School administrators represent key agents of socialization for teachers within their schools, including adapted physical educators who design and implement instruction for youth with disabilities, often across multiple school sites. The purpose of this study was to understand how adapted physical educators navigate and build relationships with administrators in the schools where they teach. Data were collected through semistructured interviews with 24 adapted physical educators from the U.S. state of California and analyzed using a multiphase approach. Analysis suggested both the importance of and challenges with building effective relationships with administrators. Themes included the following: (a) Administrators do not understand adapted physical education, which impacts programs and students; (b) the importance of relationship building in cultivating principal support; and (c) relationship development requires intentionality, but results in trust and motivation. Results are discussed using role socialization theory, and recommendations for the preparation of both adapted physical educators and school principals are discussed.
Kevin Andrew Richards, Scott McNamara, Alyssa M. Trad, Lauren Hill, and Sarena Abdallah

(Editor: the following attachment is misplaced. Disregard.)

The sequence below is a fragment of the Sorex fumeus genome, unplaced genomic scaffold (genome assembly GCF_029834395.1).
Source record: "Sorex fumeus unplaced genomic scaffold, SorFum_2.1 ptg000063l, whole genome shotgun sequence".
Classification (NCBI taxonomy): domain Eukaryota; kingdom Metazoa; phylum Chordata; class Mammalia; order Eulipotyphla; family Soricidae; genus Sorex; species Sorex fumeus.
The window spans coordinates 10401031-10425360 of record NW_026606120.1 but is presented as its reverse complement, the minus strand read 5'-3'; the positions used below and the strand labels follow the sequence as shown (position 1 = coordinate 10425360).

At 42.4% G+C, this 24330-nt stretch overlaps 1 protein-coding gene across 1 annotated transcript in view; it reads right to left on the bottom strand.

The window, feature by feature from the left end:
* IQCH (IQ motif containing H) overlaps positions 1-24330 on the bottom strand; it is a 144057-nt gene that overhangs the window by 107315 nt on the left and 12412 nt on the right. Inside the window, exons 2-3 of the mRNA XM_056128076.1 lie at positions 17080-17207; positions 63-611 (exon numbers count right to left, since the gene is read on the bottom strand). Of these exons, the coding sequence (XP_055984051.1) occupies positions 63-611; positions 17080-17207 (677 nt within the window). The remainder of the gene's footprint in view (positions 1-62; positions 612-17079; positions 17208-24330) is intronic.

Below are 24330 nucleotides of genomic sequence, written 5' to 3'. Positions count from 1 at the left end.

ZáNean McClain and Daniel W. Tindall
John J. Davis IV, Blaise E. Oeding, and Allison H. Gruber
Background: Running is a popular form of exercise, and its physiological effects are strongly modulated by speed. Accelerometry-based activity monitors are commonly used to measure physical activity in research, but no method exists to estimate running speed from only accelerometer data. Methods: Using three cohorts totaling 72 subjects performing treadmill and outdoor running, we developed linear, ridge, and gradient-boosted tree regression models to estimate running speed from raw accelerometer data from waist- or wrist-worn devices. To assess model performance in a real-world scenario, we deployed the best-performing model to data from 16 additional runners completing a 13-week training program while equipped with waist-worn accelerometers and commercially available foot pods. Results: Linear, ridge, and boosted tree models estimated speed with 12.0%, 11.6%, and 11.2% mean absolute percentage error, respectively, using waist-worn accelerometer data. Errors were greater using wrist-worn data, with linear, ridge, and boosted tree models achieving 13.8%, 14.0%, and 12.8% error. Across 663 free-living runs, speed was significantly associated with run duration (p = .009) and perceived run intensity (p = .008). Speed was nonsignificantly associated with fatigue (p = .07). Estimated speeds differed from foot pod measurements by 7.25%; associations and statistical significance were similar when speed was assessed via accelerometry versus via foot pod. Conclusion: Raw accelerometry data can be used to estimate running speed in free-living data with sufficient accuracy to detect associations with important measures of health and performance. Our approach is most useful in studies where research grade accelerometry is preferable to traditional global positioning system or foot pod-based measurements, such as in large-scale observational studies on physical activity.